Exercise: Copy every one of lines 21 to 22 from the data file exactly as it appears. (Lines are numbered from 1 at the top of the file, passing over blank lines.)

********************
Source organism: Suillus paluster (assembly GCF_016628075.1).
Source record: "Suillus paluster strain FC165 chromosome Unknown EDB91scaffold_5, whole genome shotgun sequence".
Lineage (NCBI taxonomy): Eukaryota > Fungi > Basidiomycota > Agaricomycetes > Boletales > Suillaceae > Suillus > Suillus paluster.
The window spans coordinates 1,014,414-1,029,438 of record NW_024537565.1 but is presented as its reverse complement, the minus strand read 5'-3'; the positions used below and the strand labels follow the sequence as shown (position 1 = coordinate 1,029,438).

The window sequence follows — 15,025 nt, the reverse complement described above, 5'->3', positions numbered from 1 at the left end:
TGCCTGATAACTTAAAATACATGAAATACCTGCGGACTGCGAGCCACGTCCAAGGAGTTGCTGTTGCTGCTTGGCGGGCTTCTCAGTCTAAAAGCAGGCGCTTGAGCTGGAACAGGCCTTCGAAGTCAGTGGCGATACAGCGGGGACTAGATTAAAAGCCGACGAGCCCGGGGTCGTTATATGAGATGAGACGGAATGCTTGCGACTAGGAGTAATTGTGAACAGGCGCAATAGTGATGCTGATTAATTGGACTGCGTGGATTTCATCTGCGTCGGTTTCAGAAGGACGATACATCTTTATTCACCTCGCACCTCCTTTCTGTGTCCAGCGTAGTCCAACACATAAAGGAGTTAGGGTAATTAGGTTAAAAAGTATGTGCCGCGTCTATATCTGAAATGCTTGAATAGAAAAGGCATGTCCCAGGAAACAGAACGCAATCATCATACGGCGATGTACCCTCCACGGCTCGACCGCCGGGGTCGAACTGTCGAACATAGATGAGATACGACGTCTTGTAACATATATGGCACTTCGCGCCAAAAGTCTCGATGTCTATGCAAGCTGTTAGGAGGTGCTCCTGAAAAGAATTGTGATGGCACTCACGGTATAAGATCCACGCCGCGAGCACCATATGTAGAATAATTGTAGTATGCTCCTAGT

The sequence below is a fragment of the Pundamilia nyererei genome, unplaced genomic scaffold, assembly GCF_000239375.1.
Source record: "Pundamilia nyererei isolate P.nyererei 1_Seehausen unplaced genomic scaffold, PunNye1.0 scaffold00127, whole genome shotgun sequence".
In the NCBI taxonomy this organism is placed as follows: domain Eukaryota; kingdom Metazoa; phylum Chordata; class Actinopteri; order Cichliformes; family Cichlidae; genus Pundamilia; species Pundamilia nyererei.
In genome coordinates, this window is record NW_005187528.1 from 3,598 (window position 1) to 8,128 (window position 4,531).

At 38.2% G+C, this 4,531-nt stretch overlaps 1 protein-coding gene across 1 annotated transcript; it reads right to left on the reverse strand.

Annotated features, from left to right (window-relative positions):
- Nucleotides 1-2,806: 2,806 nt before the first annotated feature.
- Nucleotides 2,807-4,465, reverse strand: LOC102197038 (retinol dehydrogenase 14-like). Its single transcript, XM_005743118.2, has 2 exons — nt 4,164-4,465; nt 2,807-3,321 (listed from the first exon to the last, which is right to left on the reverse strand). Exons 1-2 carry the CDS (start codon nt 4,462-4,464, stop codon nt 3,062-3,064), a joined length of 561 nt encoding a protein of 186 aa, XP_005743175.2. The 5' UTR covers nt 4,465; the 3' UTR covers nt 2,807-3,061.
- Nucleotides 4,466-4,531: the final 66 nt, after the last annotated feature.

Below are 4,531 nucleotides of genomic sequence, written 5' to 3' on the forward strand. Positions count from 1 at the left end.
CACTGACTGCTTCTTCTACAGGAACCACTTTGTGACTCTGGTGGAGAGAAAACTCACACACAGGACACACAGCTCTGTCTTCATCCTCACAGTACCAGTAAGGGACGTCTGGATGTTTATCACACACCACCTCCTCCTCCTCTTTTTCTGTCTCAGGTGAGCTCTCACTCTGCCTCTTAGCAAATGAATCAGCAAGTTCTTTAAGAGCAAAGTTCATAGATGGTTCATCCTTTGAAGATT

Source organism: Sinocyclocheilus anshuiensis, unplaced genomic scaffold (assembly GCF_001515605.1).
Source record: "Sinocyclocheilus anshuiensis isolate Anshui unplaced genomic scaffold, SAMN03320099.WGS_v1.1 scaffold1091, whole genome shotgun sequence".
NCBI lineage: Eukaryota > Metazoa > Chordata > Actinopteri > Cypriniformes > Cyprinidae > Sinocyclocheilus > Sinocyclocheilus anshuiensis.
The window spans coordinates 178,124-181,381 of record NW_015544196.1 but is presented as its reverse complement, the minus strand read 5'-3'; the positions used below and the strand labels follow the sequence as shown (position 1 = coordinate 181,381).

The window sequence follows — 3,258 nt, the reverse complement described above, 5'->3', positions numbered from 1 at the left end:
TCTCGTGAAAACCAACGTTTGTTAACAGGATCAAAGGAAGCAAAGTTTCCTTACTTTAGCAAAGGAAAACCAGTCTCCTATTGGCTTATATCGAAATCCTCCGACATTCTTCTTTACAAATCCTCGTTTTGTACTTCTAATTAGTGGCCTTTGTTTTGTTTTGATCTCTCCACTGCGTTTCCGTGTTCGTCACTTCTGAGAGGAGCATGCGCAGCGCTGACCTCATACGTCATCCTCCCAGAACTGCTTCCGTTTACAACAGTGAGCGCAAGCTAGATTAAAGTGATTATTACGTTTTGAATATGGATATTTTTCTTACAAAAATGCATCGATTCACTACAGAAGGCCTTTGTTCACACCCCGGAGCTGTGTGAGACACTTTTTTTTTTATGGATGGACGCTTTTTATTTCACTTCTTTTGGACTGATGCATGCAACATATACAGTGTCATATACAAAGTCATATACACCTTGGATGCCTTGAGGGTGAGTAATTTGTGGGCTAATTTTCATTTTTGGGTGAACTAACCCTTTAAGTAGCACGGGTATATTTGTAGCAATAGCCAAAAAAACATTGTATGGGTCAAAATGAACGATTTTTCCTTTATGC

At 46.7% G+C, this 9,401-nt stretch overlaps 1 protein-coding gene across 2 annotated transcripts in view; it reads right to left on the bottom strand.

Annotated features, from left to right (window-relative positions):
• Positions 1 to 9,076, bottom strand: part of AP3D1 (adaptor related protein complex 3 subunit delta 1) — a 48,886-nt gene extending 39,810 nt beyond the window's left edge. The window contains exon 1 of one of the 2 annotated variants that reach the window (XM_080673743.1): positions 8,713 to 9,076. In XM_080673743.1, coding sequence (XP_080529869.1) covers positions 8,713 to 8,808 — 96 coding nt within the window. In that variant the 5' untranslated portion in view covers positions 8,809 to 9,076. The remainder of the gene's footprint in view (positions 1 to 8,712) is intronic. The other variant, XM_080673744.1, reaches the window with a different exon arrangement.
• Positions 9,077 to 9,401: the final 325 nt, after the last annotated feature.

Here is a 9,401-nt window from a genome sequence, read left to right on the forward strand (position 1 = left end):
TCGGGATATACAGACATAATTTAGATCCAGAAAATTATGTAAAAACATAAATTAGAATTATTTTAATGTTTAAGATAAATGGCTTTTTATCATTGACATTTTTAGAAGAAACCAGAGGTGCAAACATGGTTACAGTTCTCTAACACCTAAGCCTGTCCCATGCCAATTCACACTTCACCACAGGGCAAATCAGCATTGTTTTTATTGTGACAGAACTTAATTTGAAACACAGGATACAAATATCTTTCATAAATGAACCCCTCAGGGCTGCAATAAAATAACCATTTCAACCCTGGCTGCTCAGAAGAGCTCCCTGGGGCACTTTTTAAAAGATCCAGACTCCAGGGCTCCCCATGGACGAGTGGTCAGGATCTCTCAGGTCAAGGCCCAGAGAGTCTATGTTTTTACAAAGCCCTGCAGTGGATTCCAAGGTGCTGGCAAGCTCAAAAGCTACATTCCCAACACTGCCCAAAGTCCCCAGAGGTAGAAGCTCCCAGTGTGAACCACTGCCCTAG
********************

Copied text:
The window spans coordinates 178,124-181,381 of record NW_015544196.1 but is presented as its reverse complement, the minus strand read 5'-3'; the positions used below and the strand labels follow the sequence as shown (position 1 = coordinate 181,381).

The window sequence follows — 3,258 nt, the reverse complement described above, 5'->3', positions numbered from 1 at the left end: